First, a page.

Furthermore, this program automatically surmounts the biggest barrier to a debut author's success; the challenge of the first reader. There is a massive bookcase in the staff room at Porter Square Books filled with galleys nobody has taken yet. Are there amazing books in that bookcase? Maybe, but, for whatever reason, the books in that case haven't found their first reader, the one (or several) bookseller who begins the magic process known as “buzz.” Much of a publisher's marketing budget for a book goes into getting one or two booksellers to read it and, as someone who is explicitly targeted by publishers, I can say that I have absolutely no idea what it takes to guarantee I pick up a galley. How much does the cover design go into my decision? Some, probably. What about other marketing material, like an accompanying letter or blurbs on the cover? I'll scan that stuff and I'm sure at least once such material has convinced me to try something, but I can't remember the book, and I can't remember what the material said. Really, the best a publisher can hope for in terms of breaking that first reader barrier is that they have established a relationship with me, either directly, as Two Dollar Radio and Melville House have, or through their sales reps, as Random House and Harpercollins have. By submitting their books to this panel, even if their books are not selected, they have automatically broken that first reader barrier.

And, of course, along with everything else, publishers will garner for their debut authors the best kind of sales allies they can have.

Our benefit from the panel is influence. Influence means a lot more to us than you might think. Not only do we love talking about books, and guiding readers to books, but I'm pretty sure all of us would like a little more say in what books are actually published. Being the ones who have to put the product in the customer's hand, a little quality control might be nice. This program doesn't give us that level of influence, but it does let us guide publishers in their marketing efforts above. We get to make sure publishers put their marketing efforts behind books we will support. The books we like will have better print runs, they'll have wider publicity, their authors will go on tour, there will be resources supporting our excitement. As many of your know from this blog, I tend to read around the edges, and though I haven't encountered much edge in the submissions to date, a program that at least allows for the possibility that a daring, innovative, risk-taking debut author will receive substantial publisher support, is a program good for literature.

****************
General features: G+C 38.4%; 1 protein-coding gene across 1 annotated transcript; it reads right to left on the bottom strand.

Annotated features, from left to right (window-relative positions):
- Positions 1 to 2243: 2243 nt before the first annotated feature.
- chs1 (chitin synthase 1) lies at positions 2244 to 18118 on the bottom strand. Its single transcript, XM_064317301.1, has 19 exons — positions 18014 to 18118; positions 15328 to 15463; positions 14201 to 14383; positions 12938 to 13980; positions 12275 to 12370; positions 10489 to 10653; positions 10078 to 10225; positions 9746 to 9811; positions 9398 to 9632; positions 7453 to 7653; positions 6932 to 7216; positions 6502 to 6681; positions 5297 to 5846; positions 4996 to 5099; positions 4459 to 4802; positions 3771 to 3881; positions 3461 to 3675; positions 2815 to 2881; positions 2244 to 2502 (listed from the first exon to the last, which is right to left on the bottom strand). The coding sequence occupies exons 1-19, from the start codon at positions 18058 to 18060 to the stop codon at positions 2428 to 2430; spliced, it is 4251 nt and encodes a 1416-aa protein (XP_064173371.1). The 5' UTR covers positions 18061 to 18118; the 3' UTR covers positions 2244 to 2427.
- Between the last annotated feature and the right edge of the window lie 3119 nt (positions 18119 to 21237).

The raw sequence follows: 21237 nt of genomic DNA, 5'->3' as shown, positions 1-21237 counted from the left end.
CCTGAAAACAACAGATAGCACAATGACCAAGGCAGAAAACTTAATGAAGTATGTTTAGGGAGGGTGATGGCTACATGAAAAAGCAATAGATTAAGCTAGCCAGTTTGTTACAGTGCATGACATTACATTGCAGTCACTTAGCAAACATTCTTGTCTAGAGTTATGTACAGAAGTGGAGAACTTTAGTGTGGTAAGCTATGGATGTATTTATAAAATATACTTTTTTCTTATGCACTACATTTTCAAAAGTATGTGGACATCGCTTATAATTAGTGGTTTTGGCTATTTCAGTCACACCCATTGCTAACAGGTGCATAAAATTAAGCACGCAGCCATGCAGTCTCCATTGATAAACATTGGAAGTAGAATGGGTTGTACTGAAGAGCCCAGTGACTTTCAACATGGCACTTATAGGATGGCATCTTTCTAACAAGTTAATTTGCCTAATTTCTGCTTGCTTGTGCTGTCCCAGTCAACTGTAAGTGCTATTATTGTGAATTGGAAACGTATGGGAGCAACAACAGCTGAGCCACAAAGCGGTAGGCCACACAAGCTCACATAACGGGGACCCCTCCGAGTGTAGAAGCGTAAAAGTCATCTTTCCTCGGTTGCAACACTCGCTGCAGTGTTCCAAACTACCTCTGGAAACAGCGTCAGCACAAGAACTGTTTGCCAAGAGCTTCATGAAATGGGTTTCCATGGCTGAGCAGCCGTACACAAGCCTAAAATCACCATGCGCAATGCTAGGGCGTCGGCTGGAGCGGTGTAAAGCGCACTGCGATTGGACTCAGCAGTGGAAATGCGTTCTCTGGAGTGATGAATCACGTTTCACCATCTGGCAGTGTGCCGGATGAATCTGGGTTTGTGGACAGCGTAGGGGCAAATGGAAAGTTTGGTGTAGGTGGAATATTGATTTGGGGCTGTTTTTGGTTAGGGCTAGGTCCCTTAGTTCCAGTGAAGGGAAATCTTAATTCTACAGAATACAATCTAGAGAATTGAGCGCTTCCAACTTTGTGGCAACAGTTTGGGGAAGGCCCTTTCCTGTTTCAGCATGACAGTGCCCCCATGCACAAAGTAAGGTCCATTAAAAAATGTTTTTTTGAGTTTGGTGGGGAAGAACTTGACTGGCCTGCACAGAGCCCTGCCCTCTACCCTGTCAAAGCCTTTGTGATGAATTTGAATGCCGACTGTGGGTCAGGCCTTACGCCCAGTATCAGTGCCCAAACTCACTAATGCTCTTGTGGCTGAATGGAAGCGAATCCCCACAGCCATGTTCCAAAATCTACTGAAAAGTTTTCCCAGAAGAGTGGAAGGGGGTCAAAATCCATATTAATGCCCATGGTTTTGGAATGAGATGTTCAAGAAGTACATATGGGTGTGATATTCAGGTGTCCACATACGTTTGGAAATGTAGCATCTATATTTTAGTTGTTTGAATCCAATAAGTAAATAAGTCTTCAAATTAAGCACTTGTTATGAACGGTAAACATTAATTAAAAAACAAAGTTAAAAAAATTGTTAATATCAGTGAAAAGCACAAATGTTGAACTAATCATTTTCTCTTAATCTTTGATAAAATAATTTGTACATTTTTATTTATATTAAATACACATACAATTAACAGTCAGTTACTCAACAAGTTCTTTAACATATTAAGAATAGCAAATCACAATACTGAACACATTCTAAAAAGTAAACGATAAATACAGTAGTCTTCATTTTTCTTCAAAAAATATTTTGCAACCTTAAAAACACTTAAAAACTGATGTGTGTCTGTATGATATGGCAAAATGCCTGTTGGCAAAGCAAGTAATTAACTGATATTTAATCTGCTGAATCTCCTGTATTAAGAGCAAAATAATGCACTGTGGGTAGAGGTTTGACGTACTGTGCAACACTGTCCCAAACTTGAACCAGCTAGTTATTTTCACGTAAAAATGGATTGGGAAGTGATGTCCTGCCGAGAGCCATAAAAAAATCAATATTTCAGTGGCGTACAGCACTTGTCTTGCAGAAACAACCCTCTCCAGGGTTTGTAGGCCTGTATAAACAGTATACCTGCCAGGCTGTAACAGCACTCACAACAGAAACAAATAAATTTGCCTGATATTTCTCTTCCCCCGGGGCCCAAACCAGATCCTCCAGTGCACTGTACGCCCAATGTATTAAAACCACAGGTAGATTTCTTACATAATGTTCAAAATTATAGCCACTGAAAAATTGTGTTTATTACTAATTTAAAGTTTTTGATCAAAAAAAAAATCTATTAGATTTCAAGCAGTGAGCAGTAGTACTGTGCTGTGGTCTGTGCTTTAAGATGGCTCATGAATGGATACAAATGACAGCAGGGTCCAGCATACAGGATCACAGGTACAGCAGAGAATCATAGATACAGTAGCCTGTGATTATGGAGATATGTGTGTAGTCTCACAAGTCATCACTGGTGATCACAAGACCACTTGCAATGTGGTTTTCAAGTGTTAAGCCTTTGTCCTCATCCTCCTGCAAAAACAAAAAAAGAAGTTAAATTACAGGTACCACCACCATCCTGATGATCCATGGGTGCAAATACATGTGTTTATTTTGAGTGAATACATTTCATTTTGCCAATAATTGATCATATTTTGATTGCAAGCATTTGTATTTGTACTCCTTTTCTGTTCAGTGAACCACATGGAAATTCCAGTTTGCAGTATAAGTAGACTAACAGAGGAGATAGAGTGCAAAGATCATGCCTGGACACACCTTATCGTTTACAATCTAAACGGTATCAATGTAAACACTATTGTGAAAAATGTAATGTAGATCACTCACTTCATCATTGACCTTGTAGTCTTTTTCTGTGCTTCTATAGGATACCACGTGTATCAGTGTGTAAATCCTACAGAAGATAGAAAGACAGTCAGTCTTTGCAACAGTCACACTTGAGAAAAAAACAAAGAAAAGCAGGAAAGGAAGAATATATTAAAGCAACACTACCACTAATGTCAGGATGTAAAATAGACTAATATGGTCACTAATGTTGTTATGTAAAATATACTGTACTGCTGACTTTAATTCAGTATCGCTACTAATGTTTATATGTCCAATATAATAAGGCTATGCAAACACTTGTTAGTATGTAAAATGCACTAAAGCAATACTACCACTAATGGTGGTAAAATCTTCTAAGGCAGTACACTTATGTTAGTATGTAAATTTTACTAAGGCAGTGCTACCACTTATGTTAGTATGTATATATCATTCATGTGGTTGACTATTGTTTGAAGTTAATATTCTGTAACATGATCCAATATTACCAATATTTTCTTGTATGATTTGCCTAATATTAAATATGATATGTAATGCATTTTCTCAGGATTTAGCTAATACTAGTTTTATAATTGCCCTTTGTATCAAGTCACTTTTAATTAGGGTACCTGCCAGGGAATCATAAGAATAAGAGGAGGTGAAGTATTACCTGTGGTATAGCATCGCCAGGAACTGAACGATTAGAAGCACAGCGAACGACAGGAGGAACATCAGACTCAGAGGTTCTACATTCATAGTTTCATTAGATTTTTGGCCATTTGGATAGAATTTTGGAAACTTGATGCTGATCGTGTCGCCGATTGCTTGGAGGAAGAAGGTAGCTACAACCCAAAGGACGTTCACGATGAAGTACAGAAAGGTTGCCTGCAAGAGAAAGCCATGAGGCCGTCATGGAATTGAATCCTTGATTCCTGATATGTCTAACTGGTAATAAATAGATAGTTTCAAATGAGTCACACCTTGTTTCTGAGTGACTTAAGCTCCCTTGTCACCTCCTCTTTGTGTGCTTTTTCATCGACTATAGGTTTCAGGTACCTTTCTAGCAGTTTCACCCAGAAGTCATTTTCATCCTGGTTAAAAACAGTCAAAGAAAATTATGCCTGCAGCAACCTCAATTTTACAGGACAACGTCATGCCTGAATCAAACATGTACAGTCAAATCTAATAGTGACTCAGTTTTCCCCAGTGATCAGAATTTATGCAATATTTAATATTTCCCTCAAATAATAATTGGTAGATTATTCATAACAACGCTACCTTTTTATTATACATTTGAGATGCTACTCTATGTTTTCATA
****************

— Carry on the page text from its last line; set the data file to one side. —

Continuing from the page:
Book Stores
Book stores actually have the least to gain from this program, and here we see one of the first direct results of the Department of Justice's case against Apple and five for the (former) six big publishers. Here's how the program should have looked: Publishers voluntarily sign up for a program offered by the American Booksellers Association that has to be explicitly opted into, not because they all talked about it ahead of time, but because it is a good program. Then, publishers agree to offer an extra discount on the titles selected by the panel, when bookstores (voluntarily opting-in) order a certain number of copies of each books, if they feel like it, because it would be illegal to compel the stores or publishers to do anything. A simple, direct program. A bookstore signs up, agrees to order a certain number of copies of the book in order to receive a certain discount, which is how it works anyway, and the publisher agrees that if their book is selected, that book will be available for that discount at that order rate. Simple. Legal. Better for everyone.